Great bunker play is nothing new to Conley, who counts among his career wins the 1993 Knoxville Open and 1996 Gateway Classic on the Nationwide Tour, the 1989 Bermuda Open and the 1992 Kansas Open. Before missing the last two Champions Tour events -- he's played in four this season -- he was leading that tour in sand-save percentage but lost his standing because he didn't have the required number of rounds played.
"Now they can say, 'That guy can get out of the sand from the weeds,'" joked Conley, who went on to post a 4-over 76.
LOOK OUT BELOW: The waste areas on some of the holes at the Ocean Course are so steep that wooden steps are put in to help players enter and leave them. Tony Jacklin found out how steep they were after attempting to swing while standing on the slope of a waste area on the 16th hole. After swinging, he tumbled backwards to the bottom, landing on his backside. He was fine, though his score took a beating. He carded a 7 on the hole en route to an 84 for the day.
TOO CLOSE FOR COMFORT: Kiawah Island is known as one of the most renowned sanctuaries for wildlife and the environment. But the galleries near the 17th green might have gotten a little closer to nature than they expected -- or wanted -- Thursday when a 10-foot alligator came up out of the water, crawled onto land and began sunning himself a few feet from the gallery ropes.
WIND TUNNEL: The wind remains the story after the first round at the Ocean Course, with players likening the drafty conditions to other notable places. On the golf course wind scale, it's apparently a step below the gusts at PGA of Southern California, site of the Champions Tour National Qualifying Tournament in 2005, but more difficult than St. Andrews.
"I played at St. Andrews where it was really windy. But here it's really tough around the greens. So it's really tough around here," said Joe Ozaki, who managed a 3-under 69 in the conditions.
To Massy Kuramoto, however, the winds can't compare to Q-school in 2005, where he earned fully exempt status in 2006 on the Champions Tour thanks to being the only player to put together four straight sub-par rounds in that weather.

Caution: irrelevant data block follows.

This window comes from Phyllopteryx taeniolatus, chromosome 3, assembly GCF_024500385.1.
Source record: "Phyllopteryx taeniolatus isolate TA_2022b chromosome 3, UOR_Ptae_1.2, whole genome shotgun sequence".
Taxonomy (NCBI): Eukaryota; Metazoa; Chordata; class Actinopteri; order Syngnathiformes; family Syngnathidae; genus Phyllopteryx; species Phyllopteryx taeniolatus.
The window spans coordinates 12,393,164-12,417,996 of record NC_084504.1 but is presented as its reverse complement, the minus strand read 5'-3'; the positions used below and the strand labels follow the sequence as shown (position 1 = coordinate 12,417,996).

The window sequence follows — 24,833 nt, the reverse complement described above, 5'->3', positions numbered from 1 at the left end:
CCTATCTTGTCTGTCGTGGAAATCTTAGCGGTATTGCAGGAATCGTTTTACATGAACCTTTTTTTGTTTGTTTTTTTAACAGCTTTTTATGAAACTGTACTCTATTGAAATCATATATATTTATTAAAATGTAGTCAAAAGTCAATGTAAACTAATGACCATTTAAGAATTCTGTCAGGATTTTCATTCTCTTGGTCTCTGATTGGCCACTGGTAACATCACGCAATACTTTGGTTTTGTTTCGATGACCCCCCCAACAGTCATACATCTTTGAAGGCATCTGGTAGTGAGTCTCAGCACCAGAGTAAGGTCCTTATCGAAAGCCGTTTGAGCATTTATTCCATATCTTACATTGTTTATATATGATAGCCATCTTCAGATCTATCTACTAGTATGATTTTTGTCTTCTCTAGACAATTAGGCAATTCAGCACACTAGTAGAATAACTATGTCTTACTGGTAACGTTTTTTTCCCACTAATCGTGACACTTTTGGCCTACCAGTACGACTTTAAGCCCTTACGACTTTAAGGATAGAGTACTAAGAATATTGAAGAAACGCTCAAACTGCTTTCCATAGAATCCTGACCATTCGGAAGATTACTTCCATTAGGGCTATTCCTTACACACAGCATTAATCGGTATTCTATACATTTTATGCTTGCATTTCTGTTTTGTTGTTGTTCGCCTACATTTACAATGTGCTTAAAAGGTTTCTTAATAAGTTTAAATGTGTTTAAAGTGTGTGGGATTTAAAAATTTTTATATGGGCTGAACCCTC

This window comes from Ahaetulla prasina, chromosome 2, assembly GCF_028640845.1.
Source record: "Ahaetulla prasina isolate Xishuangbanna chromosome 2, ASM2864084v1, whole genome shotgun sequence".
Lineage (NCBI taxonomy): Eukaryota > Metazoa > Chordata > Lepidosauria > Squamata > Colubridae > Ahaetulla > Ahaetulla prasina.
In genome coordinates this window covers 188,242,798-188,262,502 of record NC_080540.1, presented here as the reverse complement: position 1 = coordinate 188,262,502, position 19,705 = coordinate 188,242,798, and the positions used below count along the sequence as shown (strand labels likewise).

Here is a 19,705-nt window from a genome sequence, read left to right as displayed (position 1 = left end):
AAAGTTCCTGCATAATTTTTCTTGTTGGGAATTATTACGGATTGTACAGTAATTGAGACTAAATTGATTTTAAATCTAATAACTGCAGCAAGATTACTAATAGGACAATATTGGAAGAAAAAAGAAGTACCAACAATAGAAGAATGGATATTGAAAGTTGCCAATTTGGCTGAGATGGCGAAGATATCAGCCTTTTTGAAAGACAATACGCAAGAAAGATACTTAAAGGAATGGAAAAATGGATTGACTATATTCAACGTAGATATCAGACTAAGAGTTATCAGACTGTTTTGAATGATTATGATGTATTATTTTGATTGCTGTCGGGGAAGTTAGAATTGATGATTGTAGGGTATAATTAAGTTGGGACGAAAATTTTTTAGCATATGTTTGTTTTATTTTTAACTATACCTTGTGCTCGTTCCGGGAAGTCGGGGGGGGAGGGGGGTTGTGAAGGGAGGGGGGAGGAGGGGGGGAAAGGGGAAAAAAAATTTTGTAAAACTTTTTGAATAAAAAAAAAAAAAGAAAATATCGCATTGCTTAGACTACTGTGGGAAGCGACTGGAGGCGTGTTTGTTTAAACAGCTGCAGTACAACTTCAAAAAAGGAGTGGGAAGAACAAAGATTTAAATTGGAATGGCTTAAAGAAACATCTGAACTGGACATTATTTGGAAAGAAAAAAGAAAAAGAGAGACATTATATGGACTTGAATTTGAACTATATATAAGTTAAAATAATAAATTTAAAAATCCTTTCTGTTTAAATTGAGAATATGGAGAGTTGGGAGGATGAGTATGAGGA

"When I qualified two years ago at the Q-school in California, the Santa Ana winds were blowing for six days and it was worse than this," said Kuramoto. "I've played in the British Open a number of times but the same applies here and there. But you know you're going to miss the greens, so you try to make sure that you're approaching into the wind. If you're going to miss it, that's the better way to miss it."
Then there's Brad Bryant's venue comparison, which is a bit out of this world.
"I have a good friend that works at NASA and he said that maybe next year we could just go ahead and have the tournament in Houston in the wind tunnel."
A WORLD-CLASS SHOWING: International players fared pretty well in the first round of the Senior PGA Championship. Just seven players sat under par by Thursday's end and, of those seven, five different countries were represented at the top of the leaderboard.
Leader Eduardo Romero hails from Cordoba, Argentina. Massy Kuramoto, from Hiroshima, Japan, is tied for fourth, while fellow countryman Joe Ozaki was in second place after one round. Ozaki's brother Jet wasn't too far down the leaderboard, either, sitting in a tie for 21st.
Rounding out the top of the list was Chip Beck, who sat in third place and lives in Lake Forest, Ill. Then, tied for fourth with Joe Ozaki, there was Nick Price, who was born in South Africa but relocated to Zimbabwe at a young age; Denis Watson, who comes from Salisbury, Rhodesia (Zimbabwe); and American Brad Bryant.
Not far behind is 2006 Q-school medalist Boonchu Ruangkit, who was tied for 8th and hails from Bangkok, Thailand. Ruangkit and Kuramoto were part of another trend on the day –- past Q-school medalists near the lead. Ruangkit won the qualifying tournament in '06 while Kuramoto was tops in 2005.